1883 – A Cause for Stetson Celebration

Much has changed at Stetson in its history. And that’s very good news. Photo: The former Carnegie Library building (circa 1908) is now Sampson Hall.

1883 sure has a nice ring to it these days. For one, there’s the current award-winning “1883” Paramount+ original series. In dramatic fashion, the show allows viewers to hitch their wagons and head West through the Great Plains toward Montana, one of the final bastions of untamed America. 

Then there’s Stetson, celebrating its 140th anniversary — as in established in 1883. 

For Stetson, the Paramount+ original series got the year correct — but not quite that year’s most historical milestone.

Similarities between the two? Almost assuredly, no, except for the year, of course. And Hollywood just doesn’t do 1883 justice.

It doesn’t mention DeLand.

There is no retelling of how, on Nov. 5, 1883, Henry A. DeLand and Dr. John H. Griffith inaugurated DeLand Academy in a lecture room of the nearby First Baptist Church. In essence, that was the founding of Stetson University, which became a college in 1885. DeLand Hall was built in 1884, becoming the university’s first building and the oldest structure in continual use as an educational facility in Florida. In 1889, DeLand Academy was renamed John B. Stetson University in honor of the well-known hat manufacturer who gave generously of his time and means.

More Stetson history: In 1900, the College of Law was organized as the first law school in Florida. During the first decade of the 20th century, Stetson was the only college or university of 50 or more students in the Southeast that required Carnegie units for admission and four years of work for an Bachelor of Arts degree. In the early years, it was also one of the few co-ed colleges in the South. Since early in the 20th century, graduate classes leading to first the Master of Arts have been offered, as well as other master’s degrees.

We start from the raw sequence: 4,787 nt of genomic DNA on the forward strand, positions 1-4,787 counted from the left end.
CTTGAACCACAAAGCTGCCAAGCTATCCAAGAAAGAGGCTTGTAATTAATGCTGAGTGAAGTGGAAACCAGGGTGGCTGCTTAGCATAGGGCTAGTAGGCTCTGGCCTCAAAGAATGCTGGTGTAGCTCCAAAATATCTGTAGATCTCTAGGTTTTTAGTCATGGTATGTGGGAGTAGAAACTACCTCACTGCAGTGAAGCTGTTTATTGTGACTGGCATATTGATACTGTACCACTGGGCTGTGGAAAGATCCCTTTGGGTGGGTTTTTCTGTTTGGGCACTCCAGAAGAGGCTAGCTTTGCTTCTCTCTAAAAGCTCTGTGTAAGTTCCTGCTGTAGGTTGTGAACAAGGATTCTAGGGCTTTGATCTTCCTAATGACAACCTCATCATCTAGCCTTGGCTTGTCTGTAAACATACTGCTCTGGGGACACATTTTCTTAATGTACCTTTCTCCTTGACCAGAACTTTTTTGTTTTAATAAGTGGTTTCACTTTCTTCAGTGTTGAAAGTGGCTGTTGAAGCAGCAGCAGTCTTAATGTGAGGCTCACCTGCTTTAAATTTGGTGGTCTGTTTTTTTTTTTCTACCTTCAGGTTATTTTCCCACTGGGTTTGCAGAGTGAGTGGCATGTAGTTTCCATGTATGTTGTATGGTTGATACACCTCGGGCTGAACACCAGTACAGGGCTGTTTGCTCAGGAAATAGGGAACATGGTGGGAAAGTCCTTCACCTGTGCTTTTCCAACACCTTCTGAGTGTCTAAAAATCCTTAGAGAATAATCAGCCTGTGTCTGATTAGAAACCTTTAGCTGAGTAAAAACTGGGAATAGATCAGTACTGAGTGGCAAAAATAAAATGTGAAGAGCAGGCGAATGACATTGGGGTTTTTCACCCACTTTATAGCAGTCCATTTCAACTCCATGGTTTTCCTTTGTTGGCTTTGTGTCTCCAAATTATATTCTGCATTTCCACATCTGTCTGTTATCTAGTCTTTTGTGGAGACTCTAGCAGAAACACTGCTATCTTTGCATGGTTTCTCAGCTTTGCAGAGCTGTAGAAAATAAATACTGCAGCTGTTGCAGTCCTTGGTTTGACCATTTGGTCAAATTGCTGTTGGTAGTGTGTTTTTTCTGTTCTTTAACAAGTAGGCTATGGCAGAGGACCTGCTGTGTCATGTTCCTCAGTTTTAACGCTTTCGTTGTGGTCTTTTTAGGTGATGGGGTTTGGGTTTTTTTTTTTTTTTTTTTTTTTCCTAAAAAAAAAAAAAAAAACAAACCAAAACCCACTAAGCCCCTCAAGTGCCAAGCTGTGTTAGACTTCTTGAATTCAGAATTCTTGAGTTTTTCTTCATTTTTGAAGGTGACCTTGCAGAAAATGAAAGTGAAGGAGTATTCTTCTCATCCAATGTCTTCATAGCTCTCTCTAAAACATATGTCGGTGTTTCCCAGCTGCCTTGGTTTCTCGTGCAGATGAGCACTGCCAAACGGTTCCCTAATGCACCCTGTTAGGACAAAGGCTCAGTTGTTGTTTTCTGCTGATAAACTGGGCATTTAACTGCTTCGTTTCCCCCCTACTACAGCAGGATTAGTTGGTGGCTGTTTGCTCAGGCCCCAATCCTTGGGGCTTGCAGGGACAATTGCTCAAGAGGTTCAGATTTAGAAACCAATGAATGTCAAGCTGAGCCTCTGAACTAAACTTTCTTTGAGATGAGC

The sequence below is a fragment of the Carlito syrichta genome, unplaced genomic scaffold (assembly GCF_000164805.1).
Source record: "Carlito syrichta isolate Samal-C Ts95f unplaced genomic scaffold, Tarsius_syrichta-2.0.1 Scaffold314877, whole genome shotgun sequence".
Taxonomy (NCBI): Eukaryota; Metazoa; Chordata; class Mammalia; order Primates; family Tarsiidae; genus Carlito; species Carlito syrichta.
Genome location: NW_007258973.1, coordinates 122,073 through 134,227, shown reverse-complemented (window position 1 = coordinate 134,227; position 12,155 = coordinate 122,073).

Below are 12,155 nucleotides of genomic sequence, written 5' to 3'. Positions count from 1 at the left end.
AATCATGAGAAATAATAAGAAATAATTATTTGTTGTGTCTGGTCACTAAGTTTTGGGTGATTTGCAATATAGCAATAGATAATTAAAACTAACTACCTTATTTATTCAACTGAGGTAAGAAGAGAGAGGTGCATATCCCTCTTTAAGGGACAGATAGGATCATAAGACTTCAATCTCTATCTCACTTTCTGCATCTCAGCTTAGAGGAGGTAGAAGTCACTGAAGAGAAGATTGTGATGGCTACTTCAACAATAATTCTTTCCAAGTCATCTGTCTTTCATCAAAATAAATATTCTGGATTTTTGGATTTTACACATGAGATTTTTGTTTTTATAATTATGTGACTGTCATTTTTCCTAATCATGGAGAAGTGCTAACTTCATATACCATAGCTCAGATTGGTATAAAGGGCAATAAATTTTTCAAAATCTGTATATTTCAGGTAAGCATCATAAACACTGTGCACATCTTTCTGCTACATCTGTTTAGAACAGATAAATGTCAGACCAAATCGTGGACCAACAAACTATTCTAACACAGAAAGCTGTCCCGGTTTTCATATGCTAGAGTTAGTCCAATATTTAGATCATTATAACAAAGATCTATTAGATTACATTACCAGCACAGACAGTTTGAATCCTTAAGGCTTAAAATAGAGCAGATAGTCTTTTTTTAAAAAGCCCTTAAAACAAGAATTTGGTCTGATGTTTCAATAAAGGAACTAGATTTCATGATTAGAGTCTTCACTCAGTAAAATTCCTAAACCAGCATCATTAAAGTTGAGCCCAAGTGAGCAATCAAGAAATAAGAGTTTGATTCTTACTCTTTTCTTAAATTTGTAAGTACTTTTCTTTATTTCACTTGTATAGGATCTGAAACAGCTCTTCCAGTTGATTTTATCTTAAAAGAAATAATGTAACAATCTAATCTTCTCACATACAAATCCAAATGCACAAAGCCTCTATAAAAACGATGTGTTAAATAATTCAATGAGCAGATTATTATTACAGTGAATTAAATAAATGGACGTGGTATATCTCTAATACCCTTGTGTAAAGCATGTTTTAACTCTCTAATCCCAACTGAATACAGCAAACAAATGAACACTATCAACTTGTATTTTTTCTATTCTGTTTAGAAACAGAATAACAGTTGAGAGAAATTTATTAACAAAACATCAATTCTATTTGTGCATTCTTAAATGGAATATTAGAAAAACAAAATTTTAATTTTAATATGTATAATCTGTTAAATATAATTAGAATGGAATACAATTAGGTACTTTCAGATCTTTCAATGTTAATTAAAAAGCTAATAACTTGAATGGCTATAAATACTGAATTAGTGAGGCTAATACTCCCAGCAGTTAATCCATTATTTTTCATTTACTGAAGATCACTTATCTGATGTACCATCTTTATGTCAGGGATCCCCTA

The rest, as the saying goes, is history. Now, 140 years later throughout the Stetson community, that’s what 1883 really means, right? 

Well, yes, plenty of other historic events occurred in 1883, such as in May 1883 when the Brooklyn Bridge in New York opened to traffic after 13 years of construction. The first electric lighting system using overhead wires, built by Thomas Edison in New Jersey, began service. The first vaudeville theater was opened in Boston. Also, in an ode to the burgeoning West, that year President Chester A. Arthur became the first sitting president to visit Yellowstone National Park.

Nonetheless, Stetson was established in DeLand — and it’s a cause for a yearlong celebration that will culminate at Homecoming on campus, Oct. 20-22.

Stay tuned for details about the celebration plans!

-Michael Candelaria